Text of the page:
We have just made a will and I preferred to discuss it face to face with a solicitor. Not over the phone. It’s an important document and you must ask your friend if you wish to involve them. You must also find an executor. You must ask your chosen person if they are ok with this. It’s nothing to do with looking after DC, it’s admin of the estate and carrying out your wishes.

In your case I might do the Lasting Power of Attorney as well. Just in case you cannot make your own decisions in future.

OnGoldenPond Sun 10-Nov-19 20:09:35

I wouldn't do LPA through a solicitor, it is very easy to do it yourself online through the . Gov website.

Recently did DM's, very quick and easy with step by step guidance and saved a few hundred in solicitors fees.

Would agree with going to proper solicitor face to face for wills, though. That is much easier to get wrong.

RedHelenB Wed 13-Nov-19 17:08:06

Do your children have close contact with this friend now?

Redwinestillfine Wed 13-Nov-19 17:16:06

Can't you stipulate in the will ' under no circumstances is DM allowed access due to past incidents of abuse'?

totallyradllama Wed 13-Nov-19 17:18:02

I thought I named the guardian whom they would go to live with (a relative in our case) and also a couple of additional guardians I trust to look after their interests (my friends in our case).

But I could be remembering wrongly. Maybe find out if you could name the overseas relatives as guardians to have a say but not to live with? And explain your reasons to them? I did it all DIY as mine was simple but I remember there being guidance in the pack. Ask the solicitor doing it for you what the options are?

user1497207191 Wed 13-Nov-19 17:23:26

We have just made a will and I preferred to discuss it face to face with a solicitor.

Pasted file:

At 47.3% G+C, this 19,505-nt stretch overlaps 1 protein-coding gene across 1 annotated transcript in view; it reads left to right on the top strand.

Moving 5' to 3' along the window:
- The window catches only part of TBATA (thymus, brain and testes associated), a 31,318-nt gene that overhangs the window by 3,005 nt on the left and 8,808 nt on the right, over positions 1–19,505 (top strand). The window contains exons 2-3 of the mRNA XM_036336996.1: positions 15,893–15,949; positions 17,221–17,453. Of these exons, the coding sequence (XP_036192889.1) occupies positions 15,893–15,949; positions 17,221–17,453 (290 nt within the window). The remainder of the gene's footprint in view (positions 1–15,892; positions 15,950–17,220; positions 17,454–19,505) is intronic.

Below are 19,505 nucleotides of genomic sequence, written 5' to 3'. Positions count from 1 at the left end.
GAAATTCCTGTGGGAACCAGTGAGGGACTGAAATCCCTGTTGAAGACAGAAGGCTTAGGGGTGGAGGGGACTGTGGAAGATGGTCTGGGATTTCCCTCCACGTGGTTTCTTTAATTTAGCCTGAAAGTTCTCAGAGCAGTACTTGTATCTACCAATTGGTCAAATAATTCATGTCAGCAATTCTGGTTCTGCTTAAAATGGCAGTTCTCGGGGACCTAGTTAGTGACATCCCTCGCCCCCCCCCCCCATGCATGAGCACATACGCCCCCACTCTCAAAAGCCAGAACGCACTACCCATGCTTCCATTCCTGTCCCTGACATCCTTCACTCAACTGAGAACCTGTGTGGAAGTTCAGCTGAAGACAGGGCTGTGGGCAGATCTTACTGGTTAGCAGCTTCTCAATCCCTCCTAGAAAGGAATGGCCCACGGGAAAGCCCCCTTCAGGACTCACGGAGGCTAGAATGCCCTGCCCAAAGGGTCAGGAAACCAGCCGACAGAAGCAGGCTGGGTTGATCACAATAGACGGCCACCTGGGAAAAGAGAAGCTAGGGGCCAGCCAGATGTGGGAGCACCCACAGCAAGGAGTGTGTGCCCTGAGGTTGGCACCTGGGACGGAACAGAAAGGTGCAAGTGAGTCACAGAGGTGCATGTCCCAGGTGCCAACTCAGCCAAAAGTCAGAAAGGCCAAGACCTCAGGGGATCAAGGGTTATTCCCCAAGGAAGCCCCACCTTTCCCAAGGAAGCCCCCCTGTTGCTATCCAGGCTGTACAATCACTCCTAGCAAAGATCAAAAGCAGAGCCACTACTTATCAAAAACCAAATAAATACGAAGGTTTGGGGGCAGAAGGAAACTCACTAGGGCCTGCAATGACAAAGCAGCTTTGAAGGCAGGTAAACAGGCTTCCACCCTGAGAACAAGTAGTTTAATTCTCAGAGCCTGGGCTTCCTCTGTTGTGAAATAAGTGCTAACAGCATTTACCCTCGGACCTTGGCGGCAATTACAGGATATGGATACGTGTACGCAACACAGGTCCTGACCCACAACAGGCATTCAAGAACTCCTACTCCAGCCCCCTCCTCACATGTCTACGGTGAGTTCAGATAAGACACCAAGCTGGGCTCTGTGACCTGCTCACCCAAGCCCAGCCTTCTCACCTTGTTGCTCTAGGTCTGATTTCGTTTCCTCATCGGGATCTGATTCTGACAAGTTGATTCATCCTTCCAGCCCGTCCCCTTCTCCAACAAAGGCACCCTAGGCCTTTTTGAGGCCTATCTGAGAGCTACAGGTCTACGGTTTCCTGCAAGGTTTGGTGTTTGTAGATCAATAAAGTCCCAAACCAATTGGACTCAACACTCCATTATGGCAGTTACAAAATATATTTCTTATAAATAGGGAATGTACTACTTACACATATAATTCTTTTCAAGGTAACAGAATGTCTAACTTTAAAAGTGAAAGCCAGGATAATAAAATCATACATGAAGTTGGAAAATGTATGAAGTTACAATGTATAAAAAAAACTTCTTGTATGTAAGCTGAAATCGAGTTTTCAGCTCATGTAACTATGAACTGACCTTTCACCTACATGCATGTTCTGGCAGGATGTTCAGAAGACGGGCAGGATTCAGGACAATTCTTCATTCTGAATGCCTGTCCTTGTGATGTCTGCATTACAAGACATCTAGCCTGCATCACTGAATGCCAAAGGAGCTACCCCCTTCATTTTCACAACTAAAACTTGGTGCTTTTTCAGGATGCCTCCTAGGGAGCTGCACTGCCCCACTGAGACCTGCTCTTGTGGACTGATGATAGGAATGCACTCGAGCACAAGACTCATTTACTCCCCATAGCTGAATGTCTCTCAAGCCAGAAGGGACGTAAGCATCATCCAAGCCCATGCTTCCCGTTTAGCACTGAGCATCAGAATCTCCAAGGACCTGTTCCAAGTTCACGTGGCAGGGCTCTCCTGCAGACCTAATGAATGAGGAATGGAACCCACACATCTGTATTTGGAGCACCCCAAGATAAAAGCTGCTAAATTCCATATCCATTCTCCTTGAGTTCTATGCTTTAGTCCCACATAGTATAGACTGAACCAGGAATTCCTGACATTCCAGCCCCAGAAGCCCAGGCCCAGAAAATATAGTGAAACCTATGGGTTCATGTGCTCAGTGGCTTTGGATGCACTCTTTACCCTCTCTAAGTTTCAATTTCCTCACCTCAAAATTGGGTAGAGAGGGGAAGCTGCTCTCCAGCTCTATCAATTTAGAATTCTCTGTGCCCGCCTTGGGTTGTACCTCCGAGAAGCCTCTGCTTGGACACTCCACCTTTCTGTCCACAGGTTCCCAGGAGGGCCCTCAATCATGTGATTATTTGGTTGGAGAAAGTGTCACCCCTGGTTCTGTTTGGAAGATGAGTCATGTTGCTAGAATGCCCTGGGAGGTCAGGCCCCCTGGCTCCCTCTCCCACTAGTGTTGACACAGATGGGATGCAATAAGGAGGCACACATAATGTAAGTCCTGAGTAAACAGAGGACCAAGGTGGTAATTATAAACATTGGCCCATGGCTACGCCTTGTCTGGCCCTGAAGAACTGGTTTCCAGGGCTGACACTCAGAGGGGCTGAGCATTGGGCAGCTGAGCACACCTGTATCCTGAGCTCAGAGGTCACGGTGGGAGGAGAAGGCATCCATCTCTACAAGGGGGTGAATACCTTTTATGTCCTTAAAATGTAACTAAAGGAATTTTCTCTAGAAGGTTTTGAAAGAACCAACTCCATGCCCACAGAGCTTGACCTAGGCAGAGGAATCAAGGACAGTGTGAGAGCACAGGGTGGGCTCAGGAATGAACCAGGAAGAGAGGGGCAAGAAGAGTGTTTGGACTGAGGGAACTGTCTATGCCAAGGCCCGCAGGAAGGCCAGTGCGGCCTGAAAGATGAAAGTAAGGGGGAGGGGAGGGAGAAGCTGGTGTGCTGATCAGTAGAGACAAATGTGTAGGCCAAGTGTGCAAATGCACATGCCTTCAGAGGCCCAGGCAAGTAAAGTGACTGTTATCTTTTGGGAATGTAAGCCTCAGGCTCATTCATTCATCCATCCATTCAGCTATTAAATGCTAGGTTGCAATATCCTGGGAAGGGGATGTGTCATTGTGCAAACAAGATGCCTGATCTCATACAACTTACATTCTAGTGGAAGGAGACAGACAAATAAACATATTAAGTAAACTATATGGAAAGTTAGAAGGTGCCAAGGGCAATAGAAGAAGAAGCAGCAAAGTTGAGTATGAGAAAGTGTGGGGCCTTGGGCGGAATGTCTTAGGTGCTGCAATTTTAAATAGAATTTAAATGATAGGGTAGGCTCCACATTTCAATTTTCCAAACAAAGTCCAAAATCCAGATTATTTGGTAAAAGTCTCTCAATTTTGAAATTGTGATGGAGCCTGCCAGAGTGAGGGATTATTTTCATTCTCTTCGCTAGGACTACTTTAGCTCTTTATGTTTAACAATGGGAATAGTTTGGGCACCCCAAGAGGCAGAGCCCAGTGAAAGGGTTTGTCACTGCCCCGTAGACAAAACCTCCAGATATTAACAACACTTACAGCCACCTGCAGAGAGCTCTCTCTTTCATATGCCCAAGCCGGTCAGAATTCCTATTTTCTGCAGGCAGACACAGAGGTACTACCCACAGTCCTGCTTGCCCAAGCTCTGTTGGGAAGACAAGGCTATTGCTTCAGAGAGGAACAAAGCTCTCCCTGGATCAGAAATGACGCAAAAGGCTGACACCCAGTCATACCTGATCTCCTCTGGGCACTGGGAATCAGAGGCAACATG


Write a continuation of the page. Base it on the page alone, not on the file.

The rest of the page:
Definitely the best thing if you worry about future challenges/disputes, etc. Not only can the solicitor give proper advice and get the wording right, there'll also be file notes as to your reasons, a summary of the meeting/discussion, etc., which can be used in any future court case/challenge. I've been involved (as an accountant) in a couple of contested will cases and in both cases, the afidavit from the solicitor confirming the actual discussions, file notes and reasoning behind what was provided for in the will were found to be compelling evidence which got the challenges thrown out!

user1497207191 Wed 13-Nov-19 17:25:58

I wouldn't do LPA through a solicitor, it is very easy to do it yourself online through the . Gov website.

Trouble is you don't know if it will be valid or whether it would be contested until the time comes to activate it. I'm a qualified accountant with 35 years of experience but still won't "do it yourself" for really important things like that!

OnGoldenPond Wed 13-Nov-19 19:29:52


Why do you think it would not be valid?

I followed all processes on the government website, the LPA is now approved and registered by the Office of the Public Guardian. I have all the documentation to prove it. It is exactly the same process that solicitors follow, they just charge a lot for it!

OnGoldenPond Wed 13-Nov-19 19:35:51

@user1497207191 and I am also a chartered accountant, with 32 years experience in my case.

So I am well aware that quite a few tasks which we professionals charge quite substantial fees for are not that complicated and really can be done by a reasonably intelligent adult.

LPAs are particularly easy as provide comprehensive step by step instructions online. Really no need to pay for them.

Winterdaysarehere Wed 13-Nov-19 19:39:15

Please discuss it at length with the chosen friend.
My now ex friend had a solicitor's appointment, came back and told me she had named me as her SN dc's guardian should she die. Her exh was in jail.
My gasted was flabbered I tell you.

MollysMummy2010 Wed 13-Nov-19 20:55:32

You attach a letter of wishes to the will as well with all the reasons you stated above. Make sure the named guardians have a copy.